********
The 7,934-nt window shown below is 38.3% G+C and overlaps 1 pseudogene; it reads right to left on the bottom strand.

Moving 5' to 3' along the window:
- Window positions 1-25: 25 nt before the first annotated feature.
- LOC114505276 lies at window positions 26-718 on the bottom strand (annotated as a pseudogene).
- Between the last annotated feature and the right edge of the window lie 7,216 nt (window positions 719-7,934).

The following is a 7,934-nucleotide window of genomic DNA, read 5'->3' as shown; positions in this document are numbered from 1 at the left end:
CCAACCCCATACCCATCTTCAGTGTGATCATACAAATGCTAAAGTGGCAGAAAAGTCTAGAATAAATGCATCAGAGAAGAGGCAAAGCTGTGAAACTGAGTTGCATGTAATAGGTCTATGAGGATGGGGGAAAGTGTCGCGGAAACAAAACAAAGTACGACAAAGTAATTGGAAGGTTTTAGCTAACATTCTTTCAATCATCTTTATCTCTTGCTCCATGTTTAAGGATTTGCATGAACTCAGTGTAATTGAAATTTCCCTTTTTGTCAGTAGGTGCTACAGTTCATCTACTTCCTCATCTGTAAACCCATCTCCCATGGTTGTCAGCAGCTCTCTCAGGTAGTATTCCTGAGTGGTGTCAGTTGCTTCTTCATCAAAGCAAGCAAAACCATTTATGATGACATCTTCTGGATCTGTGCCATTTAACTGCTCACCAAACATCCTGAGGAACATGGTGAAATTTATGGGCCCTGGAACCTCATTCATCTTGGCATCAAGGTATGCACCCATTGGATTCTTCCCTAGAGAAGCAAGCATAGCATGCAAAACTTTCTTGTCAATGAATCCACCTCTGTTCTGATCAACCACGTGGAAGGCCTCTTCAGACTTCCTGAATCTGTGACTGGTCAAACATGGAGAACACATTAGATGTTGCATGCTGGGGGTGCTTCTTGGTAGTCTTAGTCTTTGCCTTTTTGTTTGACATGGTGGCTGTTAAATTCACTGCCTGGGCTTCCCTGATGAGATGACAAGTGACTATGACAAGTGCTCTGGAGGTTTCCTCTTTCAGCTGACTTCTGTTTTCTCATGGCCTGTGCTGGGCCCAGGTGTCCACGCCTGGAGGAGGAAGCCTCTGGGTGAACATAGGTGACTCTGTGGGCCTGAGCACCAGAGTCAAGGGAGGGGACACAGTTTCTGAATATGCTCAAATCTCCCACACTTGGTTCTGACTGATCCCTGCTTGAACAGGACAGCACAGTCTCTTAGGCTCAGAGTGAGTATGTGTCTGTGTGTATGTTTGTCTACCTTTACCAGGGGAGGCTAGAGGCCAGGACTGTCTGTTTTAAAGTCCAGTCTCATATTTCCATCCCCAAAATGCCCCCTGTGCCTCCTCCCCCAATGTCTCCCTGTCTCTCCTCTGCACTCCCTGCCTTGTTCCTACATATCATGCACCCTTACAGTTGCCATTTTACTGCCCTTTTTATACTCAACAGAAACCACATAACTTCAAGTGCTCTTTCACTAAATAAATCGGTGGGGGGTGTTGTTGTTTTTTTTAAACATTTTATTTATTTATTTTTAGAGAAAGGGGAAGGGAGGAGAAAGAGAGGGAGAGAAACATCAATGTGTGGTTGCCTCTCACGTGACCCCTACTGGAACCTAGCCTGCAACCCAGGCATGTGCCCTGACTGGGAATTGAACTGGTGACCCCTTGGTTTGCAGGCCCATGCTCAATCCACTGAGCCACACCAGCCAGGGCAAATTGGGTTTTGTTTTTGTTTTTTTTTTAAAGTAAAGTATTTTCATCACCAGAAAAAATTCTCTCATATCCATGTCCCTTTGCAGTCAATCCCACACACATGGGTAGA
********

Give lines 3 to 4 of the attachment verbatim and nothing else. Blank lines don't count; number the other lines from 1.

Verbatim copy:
- Window positions 1-25: 25 nt before the first annotated feature.
- LOC114505276 lies at window positions 26-718 on the bottom strand (annotated as a pseudogene).